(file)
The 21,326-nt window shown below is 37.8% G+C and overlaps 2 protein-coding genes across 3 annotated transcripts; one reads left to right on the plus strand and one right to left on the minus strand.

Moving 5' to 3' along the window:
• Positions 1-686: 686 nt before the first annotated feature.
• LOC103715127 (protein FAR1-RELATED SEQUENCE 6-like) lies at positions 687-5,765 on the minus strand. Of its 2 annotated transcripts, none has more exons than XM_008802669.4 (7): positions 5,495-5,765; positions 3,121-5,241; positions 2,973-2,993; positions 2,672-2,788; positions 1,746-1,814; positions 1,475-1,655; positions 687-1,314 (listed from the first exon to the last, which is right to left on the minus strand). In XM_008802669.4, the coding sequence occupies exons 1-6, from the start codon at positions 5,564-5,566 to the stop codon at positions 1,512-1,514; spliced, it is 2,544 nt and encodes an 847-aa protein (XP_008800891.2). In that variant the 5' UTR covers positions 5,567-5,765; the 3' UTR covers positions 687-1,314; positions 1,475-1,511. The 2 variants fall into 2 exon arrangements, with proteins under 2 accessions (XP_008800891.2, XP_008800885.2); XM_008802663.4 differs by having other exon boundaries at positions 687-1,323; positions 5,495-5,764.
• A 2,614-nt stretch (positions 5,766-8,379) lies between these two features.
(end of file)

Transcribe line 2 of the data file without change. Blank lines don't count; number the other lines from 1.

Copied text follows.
Moving 5' to 3' along the window: